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Monday, December 10, 2012

[AlternativeAnswers] Stress/Depression and the Holidays


Good Morning!

Stress/Depression and the Holidays

Although the holidays are supposed to be a time full of joy, good cheer and
optimistic hopes for a new year, many people experience seasonal "blues." What's
important to know is that there are steps you can take to help beat the blues
this holiday season.

The "holiday blues" can be caused by many factors: increased stress and fatigue,
unrealistic expectations, over-commercialization and the inability to be with
one's family. The increased demands of shopping, parties, family reunions and
house guests also contribute to these feelings of tension. Even people who do
not become depressed can develop other stress reactions during the holidays,
such as headaches, excessive drinking, overeating and difficulty sleeping.

Although many people become depressed during the holiday season, even more
respond to the excessive stress and anxiety once the holidays have passed. This
post-holiday letdown can be the result of emotional disappointments experienced
during the preceding months, as well as the physical reactions caused by excess
fatigue and stress.

There are several ways to identify potential sources of holiday depression that
can help you head off the blues:

*Keep expectations for the holiday season manageable by not trying to make the
holiday "the best ever."

*Set realistic goals for yourself.

*Pace yourself.

*Organize your time. Make a list and prioritize the most important activities.

*Be realistic about what you can and cannot do.

*Remember that the holiday season does not automatically banish reasons for
feeling sad or lonely. There is room for these feelings to be present, even if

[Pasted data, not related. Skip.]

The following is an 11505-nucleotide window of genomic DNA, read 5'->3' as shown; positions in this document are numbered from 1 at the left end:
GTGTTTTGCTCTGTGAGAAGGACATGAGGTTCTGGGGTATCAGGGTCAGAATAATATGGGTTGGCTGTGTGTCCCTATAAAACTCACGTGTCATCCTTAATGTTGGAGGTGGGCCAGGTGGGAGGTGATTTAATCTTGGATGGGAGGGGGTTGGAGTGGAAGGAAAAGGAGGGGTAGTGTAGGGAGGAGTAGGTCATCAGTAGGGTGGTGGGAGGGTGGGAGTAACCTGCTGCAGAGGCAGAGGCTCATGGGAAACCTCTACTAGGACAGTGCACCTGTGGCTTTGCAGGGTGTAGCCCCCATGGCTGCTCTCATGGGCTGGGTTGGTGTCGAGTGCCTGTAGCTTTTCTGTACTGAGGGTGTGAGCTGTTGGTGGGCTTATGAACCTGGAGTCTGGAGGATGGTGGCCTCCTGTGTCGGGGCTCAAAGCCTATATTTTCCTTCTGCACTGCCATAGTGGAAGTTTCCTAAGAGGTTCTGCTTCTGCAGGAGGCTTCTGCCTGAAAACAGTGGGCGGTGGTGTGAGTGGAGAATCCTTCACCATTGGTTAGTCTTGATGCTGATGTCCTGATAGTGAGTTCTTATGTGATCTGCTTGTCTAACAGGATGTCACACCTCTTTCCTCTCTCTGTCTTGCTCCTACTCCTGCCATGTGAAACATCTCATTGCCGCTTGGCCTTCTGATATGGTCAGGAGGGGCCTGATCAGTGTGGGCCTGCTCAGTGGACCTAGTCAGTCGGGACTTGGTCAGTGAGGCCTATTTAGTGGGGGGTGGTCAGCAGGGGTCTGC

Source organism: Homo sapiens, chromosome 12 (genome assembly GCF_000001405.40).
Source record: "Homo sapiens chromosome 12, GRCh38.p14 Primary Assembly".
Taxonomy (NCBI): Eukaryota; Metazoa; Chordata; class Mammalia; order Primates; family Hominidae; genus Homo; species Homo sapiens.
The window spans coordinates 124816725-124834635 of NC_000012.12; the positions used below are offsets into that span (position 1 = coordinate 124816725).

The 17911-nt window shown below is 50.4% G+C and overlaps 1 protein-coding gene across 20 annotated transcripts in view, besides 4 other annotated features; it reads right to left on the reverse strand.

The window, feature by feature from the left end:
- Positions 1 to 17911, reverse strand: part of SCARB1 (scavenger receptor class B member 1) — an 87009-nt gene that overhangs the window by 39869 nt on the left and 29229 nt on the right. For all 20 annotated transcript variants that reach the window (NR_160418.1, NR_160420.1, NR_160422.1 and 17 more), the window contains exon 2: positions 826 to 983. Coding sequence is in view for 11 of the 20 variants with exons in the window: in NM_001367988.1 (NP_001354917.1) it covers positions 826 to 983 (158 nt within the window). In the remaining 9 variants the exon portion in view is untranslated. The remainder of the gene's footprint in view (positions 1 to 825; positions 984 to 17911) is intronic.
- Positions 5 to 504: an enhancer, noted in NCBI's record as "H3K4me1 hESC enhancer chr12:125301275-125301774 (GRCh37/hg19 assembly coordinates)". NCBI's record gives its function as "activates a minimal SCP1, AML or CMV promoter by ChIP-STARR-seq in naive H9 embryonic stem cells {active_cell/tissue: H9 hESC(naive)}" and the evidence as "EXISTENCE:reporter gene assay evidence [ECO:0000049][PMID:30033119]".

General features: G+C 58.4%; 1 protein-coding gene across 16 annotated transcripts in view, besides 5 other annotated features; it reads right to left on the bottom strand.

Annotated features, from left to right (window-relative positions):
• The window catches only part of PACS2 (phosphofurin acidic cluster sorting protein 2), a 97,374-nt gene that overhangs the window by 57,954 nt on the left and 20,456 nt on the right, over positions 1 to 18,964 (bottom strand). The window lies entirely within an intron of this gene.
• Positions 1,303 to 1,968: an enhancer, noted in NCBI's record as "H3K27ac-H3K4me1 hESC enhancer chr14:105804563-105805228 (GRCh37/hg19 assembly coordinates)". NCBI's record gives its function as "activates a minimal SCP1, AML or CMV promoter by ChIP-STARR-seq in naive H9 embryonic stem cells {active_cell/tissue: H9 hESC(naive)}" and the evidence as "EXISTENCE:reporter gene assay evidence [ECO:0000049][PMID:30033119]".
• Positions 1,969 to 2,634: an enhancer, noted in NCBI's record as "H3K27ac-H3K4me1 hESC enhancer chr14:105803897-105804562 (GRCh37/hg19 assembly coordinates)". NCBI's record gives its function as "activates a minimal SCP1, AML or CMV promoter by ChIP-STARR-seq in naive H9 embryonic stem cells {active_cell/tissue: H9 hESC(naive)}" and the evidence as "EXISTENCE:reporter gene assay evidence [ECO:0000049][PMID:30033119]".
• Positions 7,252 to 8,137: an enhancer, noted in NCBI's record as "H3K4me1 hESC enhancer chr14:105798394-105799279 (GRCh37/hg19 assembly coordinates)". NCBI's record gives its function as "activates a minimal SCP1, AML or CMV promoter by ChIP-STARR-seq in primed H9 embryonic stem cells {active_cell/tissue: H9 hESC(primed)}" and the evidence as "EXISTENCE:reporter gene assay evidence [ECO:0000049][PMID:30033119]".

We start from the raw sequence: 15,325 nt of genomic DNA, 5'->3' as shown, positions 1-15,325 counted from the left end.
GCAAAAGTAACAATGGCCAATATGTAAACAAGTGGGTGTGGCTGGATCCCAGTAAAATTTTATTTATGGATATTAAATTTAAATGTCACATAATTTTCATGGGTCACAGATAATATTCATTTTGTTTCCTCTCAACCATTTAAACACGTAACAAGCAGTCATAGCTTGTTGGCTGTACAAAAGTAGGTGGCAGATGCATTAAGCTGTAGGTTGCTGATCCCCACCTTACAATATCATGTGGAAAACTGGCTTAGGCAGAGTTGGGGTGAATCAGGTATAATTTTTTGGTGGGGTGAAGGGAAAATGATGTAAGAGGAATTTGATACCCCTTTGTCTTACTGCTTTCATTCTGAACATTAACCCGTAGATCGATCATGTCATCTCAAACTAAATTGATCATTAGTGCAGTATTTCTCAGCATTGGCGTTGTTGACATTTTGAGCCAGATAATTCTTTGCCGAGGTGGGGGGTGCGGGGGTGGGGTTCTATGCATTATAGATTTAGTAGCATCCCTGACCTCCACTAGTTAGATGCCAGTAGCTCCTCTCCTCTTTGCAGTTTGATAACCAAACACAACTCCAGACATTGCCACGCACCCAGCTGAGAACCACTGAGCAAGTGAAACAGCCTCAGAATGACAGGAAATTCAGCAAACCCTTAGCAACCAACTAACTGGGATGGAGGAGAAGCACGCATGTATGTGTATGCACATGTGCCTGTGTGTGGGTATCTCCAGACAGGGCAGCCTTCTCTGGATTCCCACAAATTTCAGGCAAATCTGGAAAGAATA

you choose not to express them.

*Let go of the past. Don't be disappointed if your holidays are not like they
used to be. Life brings changes. Each holiday season is different and can be
enjoyed in its own way. Don't set yourself up for sadness by thinking everything
has to be just like the "good old days." Look toward the future.

*Do something for someone else. It is an old remedy, but it can help. Try
volunteering some time to help others.

*Enjoy holiday activities that are free, such as driving around to look at
holiday decorations. Go window shopping without buying anything.

*Don't drink too much. Excessive drinking will only make you more depressed.

*Don't be afraid to try something new. Celebrate the holidays in a way you have
not done before.

*Spend time with people who are supportive and who care about you.

*Reach out to make new friends if you are alone during special times.

*Contact someone with whom you have lost touch.

*Find time for yourself. Don't spend all of your time providing activities for
your family and friends.

Andrew Pacholyk, MS. L.Ac
Therapies for healing
mind, body, spirit

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